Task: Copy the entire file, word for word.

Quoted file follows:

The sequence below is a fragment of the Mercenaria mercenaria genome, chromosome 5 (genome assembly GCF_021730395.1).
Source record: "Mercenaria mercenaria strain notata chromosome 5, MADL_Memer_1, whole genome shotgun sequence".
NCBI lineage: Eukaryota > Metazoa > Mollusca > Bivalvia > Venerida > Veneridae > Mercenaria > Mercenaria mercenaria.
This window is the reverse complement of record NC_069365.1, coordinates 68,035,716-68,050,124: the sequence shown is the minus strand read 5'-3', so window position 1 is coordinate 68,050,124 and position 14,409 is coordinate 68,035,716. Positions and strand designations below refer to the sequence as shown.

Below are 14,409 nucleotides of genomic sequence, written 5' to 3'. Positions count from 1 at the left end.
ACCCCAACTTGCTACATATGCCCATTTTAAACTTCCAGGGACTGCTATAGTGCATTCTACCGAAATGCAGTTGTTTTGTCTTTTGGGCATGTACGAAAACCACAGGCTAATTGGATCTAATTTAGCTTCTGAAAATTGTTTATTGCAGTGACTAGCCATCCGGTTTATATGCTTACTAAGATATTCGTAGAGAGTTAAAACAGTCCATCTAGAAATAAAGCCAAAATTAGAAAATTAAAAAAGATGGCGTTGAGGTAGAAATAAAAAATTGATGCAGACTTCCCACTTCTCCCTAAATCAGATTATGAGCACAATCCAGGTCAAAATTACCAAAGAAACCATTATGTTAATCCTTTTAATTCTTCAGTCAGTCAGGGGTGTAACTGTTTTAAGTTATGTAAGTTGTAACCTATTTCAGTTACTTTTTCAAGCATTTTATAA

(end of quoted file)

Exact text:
The sequence below is a fragment of the Mercenaria mercenaria genome, chromosome 5 (genome assembly GCF_021730395.1).
Source record: "Mercenaria mercenaria strain notata chromosome 5, MADL_Memer_1, whole genome shotgun sequence".
NCBI lineage: Eukaryota > Metazoa > Mollusca > Bivalvia > Venerida > Veneridae > Mercenaria > Mercenaria mercenaria.
This window is the reverse complement of record NC_069365.1, coordinates 68,035,716-68,050,124: the sequence shown is the minus strand read 5'-3', so window position 1 is coordinate 68,050,124 and position 14,409 is coordinate 68,035,716. Positions and strand designations below refer to the sequence as shown.

Below are 14,409 nucleotides of genomic sequence, written 5' to 3'. Positions count from 1 at the left end.
ACCCCAACTTGCTACATATGCCCATTTTAAACTTCCAGGGACTGCTATAGTGCATTCTACCGAAATGCAGTTGTTTTGTCTTTTGGGCATGTACGAAAACCACAGGCTAATTGGATCTAATTTAGCTTCTGAAAATTGTTTATTGCAGTGACTAGCCATCCGGTTTATATGCTTACTAAGATATTCGTAGAGAGTTAAAACAGTCCATCTAGAAATAAAGCCAAAATTAGAAAATTAAAAAAGATGGCGTTGAGGTAGAAATAAAAAATTGATGCAGACTTCCCACTTCTCCCTAAATCAGATTATGAGCACAATCCAGGTCAAAATTACCAAAGAAACCATTATGTTAATCCTTTTAATTCTTCAGTCAGTCAGGGGTGTAACTGTTTTAAGTTATGTAAGTTGTAACCTATTTCAGTTACTTTTTCAAGCATTTTATAA